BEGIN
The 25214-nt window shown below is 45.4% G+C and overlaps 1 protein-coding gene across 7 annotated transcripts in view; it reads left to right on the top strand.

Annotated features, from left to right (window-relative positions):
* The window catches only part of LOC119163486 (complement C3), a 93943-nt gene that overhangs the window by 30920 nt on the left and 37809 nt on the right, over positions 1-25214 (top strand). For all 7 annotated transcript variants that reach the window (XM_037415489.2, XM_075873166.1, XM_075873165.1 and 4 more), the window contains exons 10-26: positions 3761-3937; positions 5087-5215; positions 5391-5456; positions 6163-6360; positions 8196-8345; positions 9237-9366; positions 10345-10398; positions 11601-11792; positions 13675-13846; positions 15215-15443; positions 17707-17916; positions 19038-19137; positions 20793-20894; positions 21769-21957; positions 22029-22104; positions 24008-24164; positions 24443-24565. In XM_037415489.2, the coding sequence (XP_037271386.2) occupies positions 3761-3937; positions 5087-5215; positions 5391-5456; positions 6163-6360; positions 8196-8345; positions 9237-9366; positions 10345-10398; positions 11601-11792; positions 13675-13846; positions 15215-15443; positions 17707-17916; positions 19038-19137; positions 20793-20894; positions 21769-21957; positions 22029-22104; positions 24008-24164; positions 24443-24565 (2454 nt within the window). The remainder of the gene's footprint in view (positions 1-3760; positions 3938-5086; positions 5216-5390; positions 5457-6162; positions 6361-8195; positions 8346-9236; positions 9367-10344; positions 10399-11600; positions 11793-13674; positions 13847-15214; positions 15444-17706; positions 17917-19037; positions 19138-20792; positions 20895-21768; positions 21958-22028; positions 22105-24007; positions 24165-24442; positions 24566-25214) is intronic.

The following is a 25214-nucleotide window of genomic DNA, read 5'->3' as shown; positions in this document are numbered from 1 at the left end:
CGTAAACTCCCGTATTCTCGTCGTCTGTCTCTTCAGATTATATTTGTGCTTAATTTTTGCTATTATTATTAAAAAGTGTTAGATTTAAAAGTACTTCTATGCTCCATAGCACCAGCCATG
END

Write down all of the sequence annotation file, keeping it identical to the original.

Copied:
The 25214-nt window shown below is 45.4% G+C and overlaps 1 protein-coding gene across 7 annotated transcripts in view; it reads left to right on the top strand.

Annotated features, from left to right (window-relative positions):
* The window catches only part of LOC119163486 (complement C3), a 93943-nt gene that overhangs the window by 30920 nt on the left and 37809 nt on the right, over positions 1-25214 (top strand). For all 7 annotated transcript variants that reach the window (XM_037415489.2, XM_075873166.1, XM_075873165.1 and 4 more), the window contains exons 10-26: positions 3761-3937; positions 5087-5215; positions 5391-5456; positions 6163-6360; positions 8196-8345; positions 9237-9366; positions 10345-10398; positions 11601-11792; positions 13675-13846; positions 15215-15443; positions 17707-17916; positions 19038-19137; positions 20793-20894; positions 21769-21957; positions 22029-22104; positions 24008-24164; positions 24443-24565. In XM_037415489.2, the coding sequence (XP_037271386.2) occupies positions 3761-3937; positions 5087-5215; positions 5391-5456; positions 6163-6360; positions 8196-8345; positions 9237-9366; positions 10345-10398; positions 11601-11792; positions 13675-13846; positions 15215-15443; positions 17707-17916; positions 19038-19137; positions 20793-20894; positions 21769-21957; positions 22029-22104; positions 24008-24164; positions 24443-24565 (2454 nt within the window). The remainder of the gene's footprint in view (positions 1-3760; positions 3938-5086; positions 5216-5390; positions 5457-6162; positions 6361-8195; positions 8346-9236; positions 9367-10344; positions 10399-11600; positions 11793-13674; positions 13847-15214; positions 15444-17706; positions 17917-19037; positions 19138-20792; positions 20895-21768; positions 21958-22028; positions 22105-24007; positions 24165-24442; positions 24566-25214) is intronic.

The following is a 25214-nucleotide window of genomic DNA, read 5'->3' as shown; positions in this document are numbered from 1 at the left end:
CGTAAACTCCCGTATTCTCGTCGTCTGTCTCTTCAGATTATATTTGTGCTTAATTTTTGCTATTATTATTAAAAAGTGTTAGATTTAAAAGTACTTCTATGCTCCATAGCACCAGCCATG